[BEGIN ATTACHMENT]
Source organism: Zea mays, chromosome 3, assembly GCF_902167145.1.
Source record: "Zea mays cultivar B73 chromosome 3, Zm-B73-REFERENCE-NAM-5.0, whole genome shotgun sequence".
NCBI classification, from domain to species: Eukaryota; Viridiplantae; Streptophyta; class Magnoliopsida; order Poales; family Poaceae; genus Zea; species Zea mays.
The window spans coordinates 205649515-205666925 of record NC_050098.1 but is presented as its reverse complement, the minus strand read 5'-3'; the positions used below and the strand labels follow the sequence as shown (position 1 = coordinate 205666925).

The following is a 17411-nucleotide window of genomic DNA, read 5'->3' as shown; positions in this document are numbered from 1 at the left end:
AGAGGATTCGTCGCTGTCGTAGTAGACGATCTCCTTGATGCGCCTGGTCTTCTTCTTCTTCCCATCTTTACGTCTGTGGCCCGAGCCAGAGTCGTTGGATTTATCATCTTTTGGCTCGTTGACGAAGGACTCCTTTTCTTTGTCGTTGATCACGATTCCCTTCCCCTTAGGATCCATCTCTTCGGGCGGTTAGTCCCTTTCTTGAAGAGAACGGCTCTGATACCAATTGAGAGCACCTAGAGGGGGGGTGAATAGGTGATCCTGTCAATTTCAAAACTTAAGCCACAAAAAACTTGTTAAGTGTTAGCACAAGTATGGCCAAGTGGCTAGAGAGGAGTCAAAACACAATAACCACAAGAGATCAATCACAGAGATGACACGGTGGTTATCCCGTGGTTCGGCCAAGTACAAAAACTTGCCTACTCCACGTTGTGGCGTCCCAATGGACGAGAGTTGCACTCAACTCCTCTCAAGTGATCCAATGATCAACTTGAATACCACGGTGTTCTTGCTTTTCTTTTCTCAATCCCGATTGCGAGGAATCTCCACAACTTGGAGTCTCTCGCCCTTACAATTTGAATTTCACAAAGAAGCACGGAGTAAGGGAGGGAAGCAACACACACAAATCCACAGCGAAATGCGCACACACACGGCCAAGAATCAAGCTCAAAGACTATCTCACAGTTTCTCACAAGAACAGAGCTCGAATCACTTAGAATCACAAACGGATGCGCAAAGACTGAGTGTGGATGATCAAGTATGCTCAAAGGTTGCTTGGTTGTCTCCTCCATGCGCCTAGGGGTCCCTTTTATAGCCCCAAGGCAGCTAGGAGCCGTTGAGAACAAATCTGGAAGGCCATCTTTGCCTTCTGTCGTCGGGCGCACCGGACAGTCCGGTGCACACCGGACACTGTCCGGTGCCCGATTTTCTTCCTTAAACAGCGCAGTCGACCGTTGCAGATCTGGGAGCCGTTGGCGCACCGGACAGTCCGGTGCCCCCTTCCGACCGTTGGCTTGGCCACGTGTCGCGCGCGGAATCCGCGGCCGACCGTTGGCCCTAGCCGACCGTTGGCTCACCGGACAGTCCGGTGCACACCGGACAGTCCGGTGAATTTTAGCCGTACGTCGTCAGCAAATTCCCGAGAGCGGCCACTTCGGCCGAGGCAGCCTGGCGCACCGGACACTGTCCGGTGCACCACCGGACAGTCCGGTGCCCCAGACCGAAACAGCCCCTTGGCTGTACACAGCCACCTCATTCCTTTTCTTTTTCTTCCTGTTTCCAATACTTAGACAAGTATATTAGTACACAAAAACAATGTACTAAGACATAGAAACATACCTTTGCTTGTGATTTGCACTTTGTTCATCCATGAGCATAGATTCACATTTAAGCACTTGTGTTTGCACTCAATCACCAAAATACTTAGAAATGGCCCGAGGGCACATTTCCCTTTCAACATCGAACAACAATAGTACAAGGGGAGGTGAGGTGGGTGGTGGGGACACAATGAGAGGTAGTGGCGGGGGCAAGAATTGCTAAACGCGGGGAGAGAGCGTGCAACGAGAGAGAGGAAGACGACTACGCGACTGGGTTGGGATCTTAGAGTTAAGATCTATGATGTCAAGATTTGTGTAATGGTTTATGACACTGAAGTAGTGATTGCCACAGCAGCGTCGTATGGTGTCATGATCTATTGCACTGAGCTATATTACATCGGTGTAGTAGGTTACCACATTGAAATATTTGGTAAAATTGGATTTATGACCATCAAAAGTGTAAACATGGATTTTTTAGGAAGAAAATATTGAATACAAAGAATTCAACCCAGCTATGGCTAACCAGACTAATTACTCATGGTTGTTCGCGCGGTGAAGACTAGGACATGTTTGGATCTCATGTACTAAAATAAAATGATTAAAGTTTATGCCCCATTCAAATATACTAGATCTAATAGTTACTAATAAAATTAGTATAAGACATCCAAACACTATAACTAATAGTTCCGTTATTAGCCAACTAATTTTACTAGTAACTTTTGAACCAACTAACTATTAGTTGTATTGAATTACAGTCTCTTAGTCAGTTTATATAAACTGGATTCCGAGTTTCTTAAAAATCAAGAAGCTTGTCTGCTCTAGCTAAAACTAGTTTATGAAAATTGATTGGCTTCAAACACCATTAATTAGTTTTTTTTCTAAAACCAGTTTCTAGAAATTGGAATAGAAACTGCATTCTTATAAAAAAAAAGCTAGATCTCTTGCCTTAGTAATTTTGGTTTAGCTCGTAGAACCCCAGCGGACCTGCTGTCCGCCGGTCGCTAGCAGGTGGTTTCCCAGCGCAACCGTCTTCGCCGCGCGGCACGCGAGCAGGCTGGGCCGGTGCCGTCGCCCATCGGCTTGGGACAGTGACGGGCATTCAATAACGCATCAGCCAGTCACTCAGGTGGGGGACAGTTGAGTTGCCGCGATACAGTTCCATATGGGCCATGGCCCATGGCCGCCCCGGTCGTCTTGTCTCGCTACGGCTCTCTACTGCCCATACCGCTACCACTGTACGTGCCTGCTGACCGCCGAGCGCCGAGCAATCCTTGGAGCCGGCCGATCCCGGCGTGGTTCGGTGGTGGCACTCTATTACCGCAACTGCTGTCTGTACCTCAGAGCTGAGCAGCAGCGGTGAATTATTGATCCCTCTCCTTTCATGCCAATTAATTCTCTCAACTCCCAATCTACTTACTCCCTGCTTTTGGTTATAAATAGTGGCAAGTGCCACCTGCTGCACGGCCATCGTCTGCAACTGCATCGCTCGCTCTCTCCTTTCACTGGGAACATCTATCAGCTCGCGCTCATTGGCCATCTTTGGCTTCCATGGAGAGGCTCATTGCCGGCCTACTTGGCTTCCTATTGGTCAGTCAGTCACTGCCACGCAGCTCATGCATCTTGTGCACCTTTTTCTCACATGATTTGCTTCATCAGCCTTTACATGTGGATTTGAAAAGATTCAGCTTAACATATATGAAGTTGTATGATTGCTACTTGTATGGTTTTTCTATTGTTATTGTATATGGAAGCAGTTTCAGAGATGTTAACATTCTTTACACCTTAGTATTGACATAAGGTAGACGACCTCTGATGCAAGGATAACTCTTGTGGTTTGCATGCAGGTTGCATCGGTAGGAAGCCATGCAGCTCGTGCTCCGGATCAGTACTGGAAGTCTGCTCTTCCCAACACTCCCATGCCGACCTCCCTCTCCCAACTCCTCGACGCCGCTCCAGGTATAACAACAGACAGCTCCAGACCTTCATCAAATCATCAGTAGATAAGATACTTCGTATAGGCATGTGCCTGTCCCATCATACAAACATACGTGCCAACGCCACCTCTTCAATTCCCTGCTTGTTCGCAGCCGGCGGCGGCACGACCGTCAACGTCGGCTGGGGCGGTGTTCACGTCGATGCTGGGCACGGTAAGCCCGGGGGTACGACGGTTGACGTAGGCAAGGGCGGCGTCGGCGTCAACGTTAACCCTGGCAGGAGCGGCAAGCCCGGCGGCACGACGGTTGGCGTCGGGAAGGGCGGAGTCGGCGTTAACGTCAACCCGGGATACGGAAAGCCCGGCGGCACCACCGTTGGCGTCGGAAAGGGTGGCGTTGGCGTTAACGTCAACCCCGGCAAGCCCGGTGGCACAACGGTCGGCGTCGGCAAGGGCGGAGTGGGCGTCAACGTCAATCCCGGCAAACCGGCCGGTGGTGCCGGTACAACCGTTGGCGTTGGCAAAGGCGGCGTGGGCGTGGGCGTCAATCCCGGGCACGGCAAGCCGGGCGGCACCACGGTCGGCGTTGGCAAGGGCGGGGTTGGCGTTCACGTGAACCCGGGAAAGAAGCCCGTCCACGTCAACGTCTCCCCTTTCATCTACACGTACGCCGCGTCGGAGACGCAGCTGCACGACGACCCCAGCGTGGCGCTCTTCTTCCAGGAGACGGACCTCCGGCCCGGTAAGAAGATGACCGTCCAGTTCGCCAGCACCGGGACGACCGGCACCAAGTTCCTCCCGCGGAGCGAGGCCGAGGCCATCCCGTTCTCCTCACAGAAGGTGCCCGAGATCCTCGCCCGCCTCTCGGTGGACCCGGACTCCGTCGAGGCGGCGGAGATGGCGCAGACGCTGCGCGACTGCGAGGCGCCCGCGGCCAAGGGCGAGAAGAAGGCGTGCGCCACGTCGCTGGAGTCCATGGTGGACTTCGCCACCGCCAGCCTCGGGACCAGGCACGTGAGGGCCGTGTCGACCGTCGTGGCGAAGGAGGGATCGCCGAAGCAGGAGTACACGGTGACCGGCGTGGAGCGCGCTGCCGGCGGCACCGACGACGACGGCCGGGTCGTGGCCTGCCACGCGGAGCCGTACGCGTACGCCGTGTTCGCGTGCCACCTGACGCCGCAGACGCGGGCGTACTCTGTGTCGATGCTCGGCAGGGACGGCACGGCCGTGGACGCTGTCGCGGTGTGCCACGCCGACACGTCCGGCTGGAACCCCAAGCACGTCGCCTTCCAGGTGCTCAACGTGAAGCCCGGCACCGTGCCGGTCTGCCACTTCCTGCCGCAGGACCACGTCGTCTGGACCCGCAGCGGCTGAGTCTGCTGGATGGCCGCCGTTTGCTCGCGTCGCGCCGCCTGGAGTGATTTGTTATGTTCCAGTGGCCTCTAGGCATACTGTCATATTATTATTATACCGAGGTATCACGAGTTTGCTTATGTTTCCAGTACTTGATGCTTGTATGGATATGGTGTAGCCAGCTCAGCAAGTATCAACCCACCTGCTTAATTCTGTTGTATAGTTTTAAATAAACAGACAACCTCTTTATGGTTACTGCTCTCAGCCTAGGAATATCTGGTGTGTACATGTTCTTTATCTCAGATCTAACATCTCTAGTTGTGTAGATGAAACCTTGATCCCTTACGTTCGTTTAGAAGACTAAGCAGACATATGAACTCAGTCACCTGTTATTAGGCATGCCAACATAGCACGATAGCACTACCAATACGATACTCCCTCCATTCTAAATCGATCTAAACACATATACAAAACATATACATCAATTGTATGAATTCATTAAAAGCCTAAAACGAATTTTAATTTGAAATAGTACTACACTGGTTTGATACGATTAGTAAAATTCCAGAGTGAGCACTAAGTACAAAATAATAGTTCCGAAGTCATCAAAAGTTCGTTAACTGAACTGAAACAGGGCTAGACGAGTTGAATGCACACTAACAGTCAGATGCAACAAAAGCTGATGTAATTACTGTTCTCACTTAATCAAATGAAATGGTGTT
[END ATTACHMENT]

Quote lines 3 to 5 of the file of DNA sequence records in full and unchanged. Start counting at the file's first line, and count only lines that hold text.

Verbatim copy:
NCBI classification, from domain to species: Eukaryota; Viridiplantae; Streptophyta; class Magnoliopsida; order Poales; family Poaceae; genus Zea; species Zea mays.
The window spans coordinates 205649515-205666925 of record NC_050098.1 but is presented as its reverse complement, the minus strand read 5'-3'; the positions used below and the strand labels follow the sequence as shown (position 1 = coordinate 205666925).

The following is a 17411-nucleotide window of genomic DNA, read 5'->3' as shown; positions in this document are numbered from 1 at the left end: